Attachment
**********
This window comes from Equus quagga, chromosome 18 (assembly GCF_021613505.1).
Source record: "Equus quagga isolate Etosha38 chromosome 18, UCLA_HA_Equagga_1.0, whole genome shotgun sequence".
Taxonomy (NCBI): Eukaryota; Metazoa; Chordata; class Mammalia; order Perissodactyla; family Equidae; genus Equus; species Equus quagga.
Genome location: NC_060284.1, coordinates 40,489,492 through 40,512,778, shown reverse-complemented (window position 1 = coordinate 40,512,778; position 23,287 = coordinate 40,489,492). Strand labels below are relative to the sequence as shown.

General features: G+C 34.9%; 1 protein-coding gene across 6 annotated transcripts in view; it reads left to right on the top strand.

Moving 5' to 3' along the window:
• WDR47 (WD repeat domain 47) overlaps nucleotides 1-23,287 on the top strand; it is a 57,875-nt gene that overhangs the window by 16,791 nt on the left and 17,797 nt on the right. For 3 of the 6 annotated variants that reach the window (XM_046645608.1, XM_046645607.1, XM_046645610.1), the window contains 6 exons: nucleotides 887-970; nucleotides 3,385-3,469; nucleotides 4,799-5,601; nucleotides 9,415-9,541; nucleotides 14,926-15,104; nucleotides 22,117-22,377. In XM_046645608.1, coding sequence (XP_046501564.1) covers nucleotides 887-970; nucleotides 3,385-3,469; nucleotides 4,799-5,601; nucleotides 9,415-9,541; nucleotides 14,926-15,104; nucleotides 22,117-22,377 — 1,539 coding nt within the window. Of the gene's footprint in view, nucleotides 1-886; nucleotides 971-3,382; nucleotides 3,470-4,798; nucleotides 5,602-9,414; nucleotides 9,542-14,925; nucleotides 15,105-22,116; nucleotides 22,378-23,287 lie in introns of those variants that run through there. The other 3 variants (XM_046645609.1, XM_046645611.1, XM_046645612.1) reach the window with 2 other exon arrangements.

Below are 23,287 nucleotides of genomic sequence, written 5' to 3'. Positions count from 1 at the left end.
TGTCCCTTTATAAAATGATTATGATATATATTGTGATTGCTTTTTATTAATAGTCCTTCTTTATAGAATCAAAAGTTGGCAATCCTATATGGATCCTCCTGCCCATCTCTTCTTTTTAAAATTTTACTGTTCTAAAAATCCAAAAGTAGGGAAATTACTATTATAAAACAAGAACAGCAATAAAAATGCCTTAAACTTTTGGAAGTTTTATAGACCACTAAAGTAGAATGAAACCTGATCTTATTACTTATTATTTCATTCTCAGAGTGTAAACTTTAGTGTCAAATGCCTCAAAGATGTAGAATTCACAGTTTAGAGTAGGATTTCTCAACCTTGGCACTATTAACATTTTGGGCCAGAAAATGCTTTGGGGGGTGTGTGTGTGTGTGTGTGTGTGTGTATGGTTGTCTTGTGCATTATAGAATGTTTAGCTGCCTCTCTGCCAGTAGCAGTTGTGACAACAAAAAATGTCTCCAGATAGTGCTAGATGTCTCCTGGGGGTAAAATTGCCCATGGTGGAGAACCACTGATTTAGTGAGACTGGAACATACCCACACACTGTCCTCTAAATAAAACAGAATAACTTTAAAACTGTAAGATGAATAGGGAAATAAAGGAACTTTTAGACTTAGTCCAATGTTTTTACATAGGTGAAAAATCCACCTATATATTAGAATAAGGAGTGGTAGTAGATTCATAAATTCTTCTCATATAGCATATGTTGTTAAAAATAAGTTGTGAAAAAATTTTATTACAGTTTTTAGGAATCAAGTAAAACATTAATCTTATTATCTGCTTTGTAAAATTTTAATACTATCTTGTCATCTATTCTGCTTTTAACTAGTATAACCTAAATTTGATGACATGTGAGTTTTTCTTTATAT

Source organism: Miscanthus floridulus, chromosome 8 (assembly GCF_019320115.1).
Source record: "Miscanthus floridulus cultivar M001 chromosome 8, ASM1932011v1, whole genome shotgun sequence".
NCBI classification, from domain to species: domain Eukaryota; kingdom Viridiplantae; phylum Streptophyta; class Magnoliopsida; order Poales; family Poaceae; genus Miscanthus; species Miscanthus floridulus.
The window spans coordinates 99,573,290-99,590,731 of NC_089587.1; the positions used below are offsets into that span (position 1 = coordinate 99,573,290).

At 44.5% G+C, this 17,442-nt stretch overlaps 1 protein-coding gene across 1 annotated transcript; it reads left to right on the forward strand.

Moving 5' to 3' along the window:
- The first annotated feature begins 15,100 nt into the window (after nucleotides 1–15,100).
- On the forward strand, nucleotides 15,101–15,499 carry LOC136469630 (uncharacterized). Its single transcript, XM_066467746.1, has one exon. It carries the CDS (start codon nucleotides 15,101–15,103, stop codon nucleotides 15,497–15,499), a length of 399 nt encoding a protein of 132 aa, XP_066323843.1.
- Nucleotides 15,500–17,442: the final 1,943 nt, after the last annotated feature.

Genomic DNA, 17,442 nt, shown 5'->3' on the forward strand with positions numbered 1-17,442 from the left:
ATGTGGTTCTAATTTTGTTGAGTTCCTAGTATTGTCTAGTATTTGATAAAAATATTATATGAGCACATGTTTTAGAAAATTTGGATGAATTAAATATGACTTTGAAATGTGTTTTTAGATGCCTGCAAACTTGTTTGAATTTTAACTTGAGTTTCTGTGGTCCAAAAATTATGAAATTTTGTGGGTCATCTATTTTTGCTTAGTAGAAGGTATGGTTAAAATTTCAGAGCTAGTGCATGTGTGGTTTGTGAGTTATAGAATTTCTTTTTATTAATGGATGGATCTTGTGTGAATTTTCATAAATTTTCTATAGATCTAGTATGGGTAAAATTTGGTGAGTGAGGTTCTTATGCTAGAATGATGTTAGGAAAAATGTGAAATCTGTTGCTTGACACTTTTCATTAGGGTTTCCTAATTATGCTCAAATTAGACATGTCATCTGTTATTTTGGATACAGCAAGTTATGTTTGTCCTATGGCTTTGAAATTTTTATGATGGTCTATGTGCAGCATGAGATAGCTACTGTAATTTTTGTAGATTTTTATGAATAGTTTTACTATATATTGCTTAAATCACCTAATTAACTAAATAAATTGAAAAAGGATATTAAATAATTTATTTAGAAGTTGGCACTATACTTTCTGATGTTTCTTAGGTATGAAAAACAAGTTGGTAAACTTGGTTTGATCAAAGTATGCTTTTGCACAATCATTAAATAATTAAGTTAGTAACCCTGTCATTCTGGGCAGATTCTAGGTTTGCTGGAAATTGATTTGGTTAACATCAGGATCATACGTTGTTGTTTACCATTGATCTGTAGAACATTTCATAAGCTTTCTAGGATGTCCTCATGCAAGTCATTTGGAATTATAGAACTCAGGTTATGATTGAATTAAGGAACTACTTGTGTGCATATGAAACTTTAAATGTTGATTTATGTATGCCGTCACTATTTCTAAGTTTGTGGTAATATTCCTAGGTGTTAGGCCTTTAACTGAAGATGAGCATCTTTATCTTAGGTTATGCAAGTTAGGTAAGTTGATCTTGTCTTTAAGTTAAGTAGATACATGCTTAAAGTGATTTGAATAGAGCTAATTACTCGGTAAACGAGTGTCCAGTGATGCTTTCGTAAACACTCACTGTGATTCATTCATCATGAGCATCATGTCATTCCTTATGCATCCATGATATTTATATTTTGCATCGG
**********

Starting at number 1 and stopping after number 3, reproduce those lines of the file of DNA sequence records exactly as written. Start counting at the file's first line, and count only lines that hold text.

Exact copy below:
This window comes from Equus quagga, chromosome 18 (assembly GCF_021613505.1).
Source record: "Equus quagga isolate Etosha38 chromosome 18, UCLA_HA_Equagga_1.0, whole genome shotgun sequence".
Taxonomy (NCBI): Eukaryota; Metazoa; Chordata; class Mammalia; order Perissodactyla; family Equidae; genus Equus; species Equus quagga.